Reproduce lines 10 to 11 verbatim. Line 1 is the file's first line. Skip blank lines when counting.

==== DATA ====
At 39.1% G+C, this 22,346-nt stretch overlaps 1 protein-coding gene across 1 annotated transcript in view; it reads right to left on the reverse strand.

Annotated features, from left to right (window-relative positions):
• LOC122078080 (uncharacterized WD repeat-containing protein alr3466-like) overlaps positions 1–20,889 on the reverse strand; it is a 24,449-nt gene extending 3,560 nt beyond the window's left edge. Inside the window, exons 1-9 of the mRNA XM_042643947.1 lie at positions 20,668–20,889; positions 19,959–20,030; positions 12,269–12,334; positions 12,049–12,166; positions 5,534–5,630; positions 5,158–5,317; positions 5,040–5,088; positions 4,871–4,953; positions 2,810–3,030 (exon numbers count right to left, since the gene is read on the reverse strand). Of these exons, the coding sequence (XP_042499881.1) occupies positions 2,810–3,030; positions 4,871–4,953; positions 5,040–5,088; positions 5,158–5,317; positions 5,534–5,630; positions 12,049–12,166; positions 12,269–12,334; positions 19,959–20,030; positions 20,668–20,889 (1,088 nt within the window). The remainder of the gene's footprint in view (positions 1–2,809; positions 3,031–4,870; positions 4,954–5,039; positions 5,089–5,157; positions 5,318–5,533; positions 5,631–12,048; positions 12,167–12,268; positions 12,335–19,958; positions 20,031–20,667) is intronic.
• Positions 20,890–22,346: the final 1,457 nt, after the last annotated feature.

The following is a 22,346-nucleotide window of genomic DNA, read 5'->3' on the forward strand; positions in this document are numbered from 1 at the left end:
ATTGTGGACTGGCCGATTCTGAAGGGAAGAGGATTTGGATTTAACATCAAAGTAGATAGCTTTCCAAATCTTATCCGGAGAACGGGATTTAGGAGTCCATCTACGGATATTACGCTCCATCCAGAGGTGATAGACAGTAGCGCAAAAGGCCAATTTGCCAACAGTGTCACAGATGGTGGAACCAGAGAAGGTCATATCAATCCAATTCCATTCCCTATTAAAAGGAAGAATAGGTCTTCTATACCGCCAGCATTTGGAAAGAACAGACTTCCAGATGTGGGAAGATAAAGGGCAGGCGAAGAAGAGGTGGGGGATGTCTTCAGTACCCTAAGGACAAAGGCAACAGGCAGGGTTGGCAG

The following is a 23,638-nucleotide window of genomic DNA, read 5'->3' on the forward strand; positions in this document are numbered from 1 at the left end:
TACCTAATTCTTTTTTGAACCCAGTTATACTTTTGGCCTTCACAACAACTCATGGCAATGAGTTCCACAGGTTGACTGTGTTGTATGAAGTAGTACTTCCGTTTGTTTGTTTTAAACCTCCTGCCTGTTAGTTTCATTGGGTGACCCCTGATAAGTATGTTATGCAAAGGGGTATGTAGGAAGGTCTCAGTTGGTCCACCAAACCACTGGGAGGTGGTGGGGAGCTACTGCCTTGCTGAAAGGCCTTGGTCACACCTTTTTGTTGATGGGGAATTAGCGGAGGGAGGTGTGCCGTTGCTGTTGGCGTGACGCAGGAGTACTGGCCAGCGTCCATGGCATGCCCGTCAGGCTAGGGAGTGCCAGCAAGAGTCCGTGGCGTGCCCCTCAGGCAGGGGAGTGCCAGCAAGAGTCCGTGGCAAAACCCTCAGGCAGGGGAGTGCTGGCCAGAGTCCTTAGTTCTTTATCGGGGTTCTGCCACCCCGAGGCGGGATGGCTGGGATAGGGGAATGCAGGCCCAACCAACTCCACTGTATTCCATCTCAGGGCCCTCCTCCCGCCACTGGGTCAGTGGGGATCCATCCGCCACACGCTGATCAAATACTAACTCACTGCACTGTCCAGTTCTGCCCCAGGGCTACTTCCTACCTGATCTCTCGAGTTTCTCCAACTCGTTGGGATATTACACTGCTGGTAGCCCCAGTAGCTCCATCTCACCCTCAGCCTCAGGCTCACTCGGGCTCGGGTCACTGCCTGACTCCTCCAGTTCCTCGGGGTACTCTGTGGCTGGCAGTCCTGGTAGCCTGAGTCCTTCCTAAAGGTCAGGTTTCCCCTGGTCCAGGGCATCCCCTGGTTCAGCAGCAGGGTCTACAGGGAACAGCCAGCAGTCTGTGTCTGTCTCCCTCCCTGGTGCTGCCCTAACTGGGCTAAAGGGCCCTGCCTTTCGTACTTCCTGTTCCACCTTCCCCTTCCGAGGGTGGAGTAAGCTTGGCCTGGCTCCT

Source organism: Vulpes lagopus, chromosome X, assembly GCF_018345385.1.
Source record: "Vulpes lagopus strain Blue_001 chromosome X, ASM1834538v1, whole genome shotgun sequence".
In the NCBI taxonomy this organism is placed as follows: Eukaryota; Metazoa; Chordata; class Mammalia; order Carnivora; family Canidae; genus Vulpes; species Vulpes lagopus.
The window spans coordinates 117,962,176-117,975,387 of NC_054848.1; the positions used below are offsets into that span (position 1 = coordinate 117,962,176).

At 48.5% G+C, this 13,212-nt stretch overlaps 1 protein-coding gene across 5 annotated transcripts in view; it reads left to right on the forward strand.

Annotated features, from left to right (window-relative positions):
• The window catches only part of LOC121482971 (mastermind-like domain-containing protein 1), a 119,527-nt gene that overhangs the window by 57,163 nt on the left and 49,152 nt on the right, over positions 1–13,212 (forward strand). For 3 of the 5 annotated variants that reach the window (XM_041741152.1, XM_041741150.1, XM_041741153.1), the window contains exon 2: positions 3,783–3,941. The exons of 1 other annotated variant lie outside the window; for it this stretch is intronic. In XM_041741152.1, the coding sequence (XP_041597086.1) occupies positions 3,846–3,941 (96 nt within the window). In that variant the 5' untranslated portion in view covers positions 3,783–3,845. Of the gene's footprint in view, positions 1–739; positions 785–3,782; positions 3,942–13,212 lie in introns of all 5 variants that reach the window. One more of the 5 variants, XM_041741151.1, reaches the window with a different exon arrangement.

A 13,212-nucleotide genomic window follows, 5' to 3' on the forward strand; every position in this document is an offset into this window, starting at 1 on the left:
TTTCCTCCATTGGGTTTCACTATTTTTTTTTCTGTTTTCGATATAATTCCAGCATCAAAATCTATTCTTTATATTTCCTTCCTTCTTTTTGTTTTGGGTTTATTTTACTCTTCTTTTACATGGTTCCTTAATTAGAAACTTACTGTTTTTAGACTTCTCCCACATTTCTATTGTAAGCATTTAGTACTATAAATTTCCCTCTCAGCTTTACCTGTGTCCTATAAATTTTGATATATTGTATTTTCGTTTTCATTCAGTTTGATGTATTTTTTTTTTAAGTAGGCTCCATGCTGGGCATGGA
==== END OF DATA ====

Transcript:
Source record: "Vulpes lagopus strain Blue_001 chromosome X, ASM1834538v1, whole genome shotgun sequence".
In the NCBI taxonomy this organism is placed as follows: Eukaryota; Metazoa; Chordata; class Mammalia; order Carnivora; family Canidae; genus Vulpes; species Vulpes lagopus.